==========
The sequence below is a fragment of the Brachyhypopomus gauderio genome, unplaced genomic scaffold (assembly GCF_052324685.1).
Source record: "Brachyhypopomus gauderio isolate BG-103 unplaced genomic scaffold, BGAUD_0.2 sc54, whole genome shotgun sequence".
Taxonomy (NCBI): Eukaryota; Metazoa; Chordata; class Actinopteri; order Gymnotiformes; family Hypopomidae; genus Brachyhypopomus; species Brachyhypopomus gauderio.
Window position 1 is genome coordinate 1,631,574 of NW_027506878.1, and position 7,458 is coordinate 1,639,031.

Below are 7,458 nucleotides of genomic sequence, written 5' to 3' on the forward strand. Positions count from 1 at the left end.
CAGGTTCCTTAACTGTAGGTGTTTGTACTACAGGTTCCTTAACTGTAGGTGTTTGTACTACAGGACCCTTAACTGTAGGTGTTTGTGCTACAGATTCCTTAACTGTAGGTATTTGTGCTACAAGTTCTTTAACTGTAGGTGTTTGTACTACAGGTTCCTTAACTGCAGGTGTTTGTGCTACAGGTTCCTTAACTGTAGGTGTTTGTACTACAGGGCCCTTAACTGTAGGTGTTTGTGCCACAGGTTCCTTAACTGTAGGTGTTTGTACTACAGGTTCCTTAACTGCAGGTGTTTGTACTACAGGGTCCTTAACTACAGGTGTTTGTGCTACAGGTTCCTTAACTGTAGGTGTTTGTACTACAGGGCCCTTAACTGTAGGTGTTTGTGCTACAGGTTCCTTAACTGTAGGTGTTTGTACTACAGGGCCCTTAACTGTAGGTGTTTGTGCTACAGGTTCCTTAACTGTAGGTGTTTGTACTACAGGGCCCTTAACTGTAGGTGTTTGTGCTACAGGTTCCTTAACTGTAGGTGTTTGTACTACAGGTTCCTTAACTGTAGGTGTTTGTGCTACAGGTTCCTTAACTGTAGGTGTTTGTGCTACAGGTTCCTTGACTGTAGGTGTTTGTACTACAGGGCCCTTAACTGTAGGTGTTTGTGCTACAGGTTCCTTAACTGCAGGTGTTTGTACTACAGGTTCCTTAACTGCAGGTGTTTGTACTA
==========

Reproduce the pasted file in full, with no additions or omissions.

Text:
The sequence below is a fragment of the Brachyhypopomus gauderio genome, unplaced genomic scaffold (assembly GCF_052324685.1).
Source record: "Brachyhypopomus gauderio isolate BG-103 unplaced genomic scaffold, BGAUD_0.2 sc54, whole genome shotgun sequence".
Taxonomy (NCBI): Eukaryota; Metazoa; Chordata; class Actinopteri; order Gymnotiformes; family Hypopomidae; genus Brachyhypopomus; species Brachyhypopomus gauderio.
Window position 1 is genome coordinate 1,631,574 of NW_027506878.1, and position 7,458 is coordinate 1,639,031.

Below are 7,458 nucleotides of genomic sequence, written 5' to 3' on the forward strand. Positions count from 1 at the left end.
CAGGTTCCTTAACTGTAGGTGTTTGTACTACAGGTTCCTTAACTGTAGGTGTTTGTACTACAGGACCCTTAACTGTAGGTGTTTGTGCTACAGATTCCTTAACTGTAGGTATTTGTGCTACAAGTTCTTTAACTGTAGGTGTTTGTACTACAGGTTCCTTAACTGCAGGTGTTTGTGCTACAGGTTCCTTAACTGTAGGTGTTTGTACTACAGGGCCCTTAACTGTAGGTGTTTGTGCCACAGGTTCCTTAACTGTAGGTGTTTGTACTACAGGTTCCTTAACTGCAGGTGTTTGTACTACAGGGTCCTTAACTACAGGTGTTTGTGCTACAGGTTCCTTAACTGTAGGTGTTTGTACTACAGGGCCCTTAACTGTAGGTGTTTGTGCTACAGGTTCCTTAACTGTAGGTGTTTGTACTACAGGGCCCTTAACTGTAGGTGTTTGTGCTACAGGTTCCTTAACTGTAGGTGTTTGTACTACAGGGCCCTTAACTGTAGGTGTTTGTGCTACAGGTTCCTTAACTGTAGGTGTTTGTACTACAGGTTCCTTAACTGTAGGTGTTTGTGCTACAGGTTCCTTAACTGTAGGTGTTTGTGCTACAGGTTCCTTGACTGTAGGTGTTTGTACTACAGGGCCCTTAACTGTAGGTGTTTGTGCTACAGGTTCCTTAACTGCAGGTGTTTGTACTACAGGTTCCTTAACTGCAGGTGTTTGTACTA